Austin Ehlinger helps hold a banner during a Guns Across America rally at the state capitol, Saturday, Jan. 19, 2013, in Austin, Texas. Texas officials opposed to new federal gun control proposals plan to speak on the steps of the state Capitol during a pro-Second Amendment rally. The event is one of many rallies planned across the country Saturday. They come four days after President Barack Obama unveiled a sweeping plan to curb gun violence. (AP Photo/Eric Gay)
Another day, another load of grist for the gun debate.
A new Quinnipiac University poll released Wednesday shows Pennsylvanians support a variety of gun control measures from background checks to a ban on some weapons and ammo magazines.
Here are the highlights:
- 95 – 5 percent for requiring background checks for all gun purchases;
- 60 – 37 percent for a nationwide ban on the sale of assault weapons;
- 59 – 39 percent for a nationwide ban on the sale of magazines with more than 10 rounds.
But The New York Times on Wednesday reports that Chicago, which bans gun shops, assault weapons and high-capacity magazines, has a gun-violence epidemic that led to more than 500 homicides last year and 40 so far this year.
Gun rights supporters point to Chicago as an example of how strict gun laws don't work. Gun control backers say Chicago is an example of why stricter national -- not just local -- gun laws are needed.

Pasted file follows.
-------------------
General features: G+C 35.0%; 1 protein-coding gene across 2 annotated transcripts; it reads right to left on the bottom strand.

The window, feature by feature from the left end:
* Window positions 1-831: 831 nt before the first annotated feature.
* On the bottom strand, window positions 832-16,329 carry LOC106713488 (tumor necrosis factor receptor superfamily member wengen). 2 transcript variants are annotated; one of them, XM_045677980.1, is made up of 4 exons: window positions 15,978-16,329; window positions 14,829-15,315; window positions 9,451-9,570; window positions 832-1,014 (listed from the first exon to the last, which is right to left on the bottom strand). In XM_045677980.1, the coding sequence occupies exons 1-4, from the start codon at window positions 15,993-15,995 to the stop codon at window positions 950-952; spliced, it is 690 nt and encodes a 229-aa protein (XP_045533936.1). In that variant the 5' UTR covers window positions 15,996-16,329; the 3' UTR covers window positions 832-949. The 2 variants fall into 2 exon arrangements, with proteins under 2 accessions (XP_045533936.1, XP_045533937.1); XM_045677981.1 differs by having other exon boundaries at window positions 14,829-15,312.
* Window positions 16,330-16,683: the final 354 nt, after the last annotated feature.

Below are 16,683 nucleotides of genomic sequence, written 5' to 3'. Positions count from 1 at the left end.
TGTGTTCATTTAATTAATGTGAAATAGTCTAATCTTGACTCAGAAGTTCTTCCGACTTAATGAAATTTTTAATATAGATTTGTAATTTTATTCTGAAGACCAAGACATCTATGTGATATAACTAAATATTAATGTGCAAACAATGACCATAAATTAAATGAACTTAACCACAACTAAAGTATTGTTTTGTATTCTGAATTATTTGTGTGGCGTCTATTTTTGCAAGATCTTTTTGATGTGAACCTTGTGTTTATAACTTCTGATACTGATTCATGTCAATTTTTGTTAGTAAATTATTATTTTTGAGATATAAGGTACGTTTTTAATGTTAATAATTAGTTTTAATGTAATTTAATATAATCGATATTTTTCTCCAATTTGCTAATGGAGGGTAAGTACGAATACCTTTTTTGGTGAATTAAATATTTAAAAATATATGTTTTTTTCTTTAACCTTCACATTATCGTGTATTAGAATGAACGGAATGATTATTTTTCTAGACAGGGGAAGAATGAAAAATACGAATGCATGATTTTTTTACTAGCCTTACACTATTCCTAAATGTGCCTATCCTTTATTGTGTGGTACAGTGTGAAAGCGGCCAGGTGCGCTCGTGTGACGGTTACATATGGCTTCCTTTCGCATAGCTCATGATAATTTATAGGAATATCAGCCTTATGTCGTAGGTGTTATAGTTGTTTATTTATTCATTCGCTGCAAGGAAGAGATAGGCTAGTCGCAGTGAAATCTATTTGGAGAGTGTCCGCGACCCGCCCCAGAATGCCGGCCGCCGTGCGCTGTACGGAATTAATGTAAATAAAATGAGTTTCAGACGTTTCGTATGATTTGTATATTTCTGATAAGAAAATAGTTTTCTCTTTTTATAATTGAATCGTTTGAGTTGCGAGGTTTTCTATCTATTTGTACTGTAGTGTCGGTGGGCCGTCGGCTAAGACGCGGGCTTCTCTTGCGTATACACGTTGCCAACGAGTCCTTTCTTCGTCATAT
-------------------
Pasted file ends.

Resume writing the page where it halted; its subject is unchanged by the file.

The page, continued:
And as the gun debate locks in place in Congress, The Times (a long-time advocate for tougher gun laws) offers an editorial outlining various proposals, explaining how difficult they will be to pass and suggesting the outcome relies on "how demanding the public is for credible action."
All of this sets up a test for democracy, and for the attention span of the public and the political process.
What people say they want from their government is very often very different from what people get from their government.
In Pennsylvania, no matter which political party holds the governor's office or the Legislature, any substantive change in gun laws is an automatic, high-capacity NO.
And in Washington, where the only real interest in Congress is guaranteeing reelection to Congress, any "credible action" will be determined by individual members' reelection prospects, not by broad-based polls and certainly not by editorials.